Even worse, theology now takes a back seat to methodology. One author has written, 'Formerly, a doctrinal statement represented the reason for a denomination's existence. Today, methodology is the glue that holds churches together. A statement of ministry defines them and their denominational existence.' Incredibly, many believe this is a positive trend, a major advance for the contemporary church...We're actually told we can get better results by first amusing people, giving them pop psychology or impressing them with a high-tech, special-effects smoke-and-light show - thus wooing them into the fold. Once they know we are cool and feel they are comfortable, they'll be ready to receive biblical truth in small, diluted doses.
Pastors have drawn their ministry philosophies from books on marketing methods. Many young ministers devour such resources in search of new techniques to help their churches grow. Major seminaries have shifted their pastoral training emphasis from Bible curriculum and theology to counseling technique and church-growth theory. All these trends reflect the church's growing commitment to pragmatism" [pages 27-28].
Patience in Pastoring
One of my heroes of the faith whom I have gleaned much wisdom from in the work of pastoring is John Newton (1725-1807). Recently I ran across a biographical sketch of Newton by Iain Murray in his book, Heroes. On pages 102-103, Murray unveils some insightful characteristics of Newton's pastoring when it came to the progress of spiritual growth among his congregation. As I read how patient Newton was with God's flock, I was rightly and sorely convicted of how impatient I tend to be with those God has granted me to shepherd. This was a needed word of challenge and wisdom that I must hear as a pastor. Moreover, I was especially taken by Newton's handling of believers who have not yet come to see "the doctrines of grace." May these words be a great encouragement and challenge as well to other fellow-pastors:
"For Newton, God's great patience in his people's slow progress in grace and truth was a lesson that ministers must ever remember. Preachers are to teach, but they do not control the pace at which grace develops in their hearers. They cannot give the experience that prepares a Christian for fuller light. He concluded that it is a dangerous thing to hurry young believers into an acceptance of teaching they are not ready to receive. Our Lord himself taught the people 'as they were able to hear it' (Mark 4:33). Newton regarded this as very relevant to 'the doctrines which are now stigmatized by the name of Calvinism.' On the presentation of those doctrines he writes:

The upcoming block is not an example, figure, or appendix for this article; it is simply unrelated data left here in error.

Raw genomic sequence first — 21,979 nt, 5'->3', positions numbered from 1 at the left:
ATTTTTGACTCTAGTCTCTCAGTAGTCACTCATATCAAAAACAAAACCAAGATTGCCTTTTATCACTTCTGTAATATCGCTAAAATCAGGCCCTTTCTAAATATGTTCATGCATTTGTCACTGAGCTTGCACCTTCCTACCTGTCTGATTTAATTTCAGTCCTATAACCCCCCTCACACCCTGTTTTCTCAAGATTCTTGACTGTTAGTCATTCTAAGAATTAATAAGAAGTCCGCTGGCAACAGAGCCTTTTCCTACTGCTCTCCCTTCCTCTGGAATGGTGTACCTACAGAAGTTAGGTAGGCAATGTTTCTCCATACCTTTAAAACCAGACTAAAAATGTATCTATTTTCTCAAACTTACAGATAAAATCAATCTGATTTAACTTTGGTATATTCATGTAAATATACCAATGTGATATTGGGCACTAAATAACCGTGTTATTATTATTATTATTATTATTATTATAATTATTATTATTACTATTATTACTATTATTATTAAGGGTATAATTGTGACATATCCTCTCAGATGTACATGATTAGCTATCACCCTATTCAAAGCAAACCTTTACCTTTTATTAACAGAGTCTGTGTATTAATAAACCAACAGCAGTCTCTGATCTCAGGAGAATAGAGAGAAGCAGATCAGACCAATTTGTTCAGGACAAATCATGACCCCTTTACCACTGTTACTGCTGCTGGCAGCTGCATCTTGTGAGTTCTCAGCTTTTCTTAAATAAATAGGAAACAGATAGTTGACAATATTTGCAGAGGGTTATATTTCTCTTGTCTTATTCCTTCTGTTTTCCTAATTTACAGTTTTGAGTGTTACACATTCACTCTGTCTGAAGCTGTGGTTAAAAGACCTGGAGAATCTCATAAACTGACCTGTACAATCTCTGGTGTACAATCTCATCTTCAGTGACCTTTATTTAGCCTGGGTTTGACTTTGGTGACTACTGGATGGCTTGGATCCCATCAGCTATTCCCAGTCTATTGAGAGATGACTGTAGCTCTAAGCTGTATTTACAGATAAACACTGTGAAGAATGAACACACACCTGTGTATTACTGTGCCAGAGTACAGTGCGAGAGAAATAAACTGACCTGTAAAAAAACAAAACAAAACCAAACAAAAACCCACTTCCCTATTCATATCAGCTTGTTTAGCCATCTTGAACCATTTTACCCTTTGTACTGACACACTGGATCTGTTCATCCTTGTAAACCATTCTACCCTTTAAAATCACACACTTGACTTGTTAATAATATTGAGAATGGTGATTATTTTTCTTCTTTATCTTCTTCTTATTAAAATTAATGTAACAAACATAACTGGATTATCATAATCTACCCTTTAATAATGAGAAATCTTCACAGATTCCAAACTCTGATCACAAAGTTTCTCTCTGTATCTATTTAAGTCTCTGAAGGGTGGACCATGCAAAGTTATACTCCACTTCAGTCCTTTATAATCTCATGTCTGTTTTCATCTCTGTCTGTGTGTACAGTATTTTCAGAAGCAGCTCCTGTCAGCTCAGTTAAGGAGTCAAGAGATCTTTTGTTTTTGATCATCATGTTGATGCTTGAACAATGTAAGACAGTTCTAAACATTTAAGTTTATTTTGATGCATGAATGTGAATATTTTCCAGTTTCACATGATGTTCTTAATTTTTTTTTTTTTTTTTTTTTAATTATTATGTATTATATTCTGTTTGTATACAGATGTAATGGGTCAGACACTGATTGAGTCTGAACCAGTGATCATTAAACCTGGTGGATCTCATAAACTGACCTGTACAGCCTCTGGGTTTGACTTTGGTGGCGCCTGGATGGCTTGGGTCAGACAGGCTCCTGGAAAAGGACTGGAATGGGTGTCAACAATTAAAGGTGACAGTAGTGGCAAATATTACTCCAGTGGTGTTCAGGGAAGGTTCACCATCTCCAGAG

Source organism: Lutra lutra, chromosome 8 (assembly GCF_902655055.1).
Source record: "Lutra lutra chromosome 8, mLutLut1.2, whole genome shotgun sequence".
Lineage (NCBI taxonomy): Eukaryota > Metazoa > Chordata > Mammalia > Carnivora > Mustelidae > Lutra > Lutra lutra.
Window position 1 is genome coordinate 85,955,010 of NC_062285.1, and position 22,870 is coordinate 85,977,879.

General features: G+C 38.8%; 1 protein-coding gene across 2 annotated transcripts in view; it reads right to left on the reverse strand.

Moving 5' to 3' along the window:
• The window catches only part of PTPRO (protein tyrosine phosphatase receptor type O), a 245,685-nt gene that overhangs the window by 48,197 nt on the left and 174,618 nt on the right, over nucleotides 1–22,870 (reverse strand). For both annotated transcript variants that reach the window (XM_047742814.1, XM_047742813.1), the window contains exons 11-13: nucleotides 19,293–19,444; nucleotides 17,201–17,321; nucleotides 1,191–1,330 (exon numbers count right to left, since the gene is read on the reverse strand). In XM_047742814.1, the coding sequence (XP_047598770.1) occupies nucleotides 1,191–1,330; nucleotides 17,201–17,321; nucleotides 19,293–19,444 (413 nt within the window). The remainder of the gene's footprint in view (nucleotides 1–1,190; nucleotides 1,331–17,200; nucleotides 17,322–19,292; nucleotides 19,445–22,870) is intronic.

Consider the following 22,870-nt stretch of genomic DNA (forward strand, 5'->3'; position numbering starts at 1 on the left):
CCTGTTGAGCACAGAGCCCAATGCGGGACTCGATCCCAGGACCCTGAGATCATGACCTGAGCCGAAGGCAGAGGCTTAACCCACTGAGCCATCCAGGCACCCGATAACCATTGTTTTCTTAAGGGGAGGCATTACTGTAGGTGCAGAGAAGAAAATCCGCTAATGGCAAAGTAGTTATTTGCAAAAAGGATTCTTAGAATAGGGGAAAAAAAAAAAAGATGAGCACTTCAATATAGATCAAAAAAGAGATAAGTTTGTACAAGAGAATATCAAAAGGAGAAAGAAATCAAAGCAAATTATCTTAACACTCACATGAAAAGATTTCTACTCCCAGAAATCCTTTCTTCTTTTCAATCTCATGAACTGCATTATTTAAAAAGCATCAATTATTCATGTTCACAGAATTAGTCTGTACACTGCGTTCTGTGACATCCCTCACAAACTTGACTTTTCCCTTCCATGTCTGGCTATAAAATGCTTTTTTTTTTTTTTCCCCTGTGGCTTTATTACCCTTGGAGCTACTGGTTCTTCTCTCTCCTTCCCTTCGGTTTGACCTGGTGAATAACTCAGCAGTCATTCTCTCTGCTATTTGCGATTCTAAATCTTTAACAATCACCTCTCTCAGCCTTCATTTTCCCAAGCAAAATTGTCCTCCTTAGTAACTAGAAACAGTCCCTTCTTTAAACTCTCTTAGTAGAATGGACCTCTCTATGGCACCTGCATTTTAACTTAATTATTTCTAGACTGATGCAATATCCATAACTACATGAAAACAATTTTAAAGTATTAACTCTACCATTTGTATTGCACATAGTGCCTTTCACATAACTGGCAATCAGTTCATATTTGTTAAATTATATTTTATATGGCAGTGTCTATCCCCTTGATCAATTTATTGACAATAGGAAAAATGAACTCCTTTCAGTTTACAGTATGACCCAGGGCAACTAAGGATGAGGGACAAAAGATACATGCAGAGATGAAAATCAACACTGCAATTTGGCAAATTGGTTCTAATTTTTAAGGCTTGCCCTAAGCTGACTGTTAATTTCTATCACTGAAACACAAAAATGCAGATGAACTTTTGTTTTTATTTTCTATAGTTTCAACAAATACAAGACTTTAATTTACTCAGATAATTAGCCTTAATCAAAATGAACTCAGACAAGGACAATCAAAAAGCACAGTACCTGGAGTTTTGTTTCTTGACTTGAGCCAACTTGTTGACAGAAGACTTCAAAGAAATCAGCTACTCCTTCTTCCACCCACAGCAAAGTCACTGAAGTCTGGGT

I am an avowed Calvinist: the points that are usually comprised in that term, seem to me so consonant with Scripture, reason (when enlightened), and experience, that I have not the shadow of a doubt about them. But I cannot dispute, I dare not speculate...but...I think these doctrines will do no one any good till he is taught them of God. I believe a too hasty assent to Calvinistic principles, before a person is duly acquainted with the plague of his own heart, is one principle cause of that lightness of profession which so lamentably abounds in this day, a chief reason why many professors are rash, heady, high-minded, contentious about words...I believe that most persons who are truly alive to God, sooner or later meet with some pinches in their experience which constrain them to flee to these doctrines for relief, which perhaps they had formerly dreaded...In this way I was made a Calvinist myself; and I am content to let the Lord take his own way, and his own time, with others."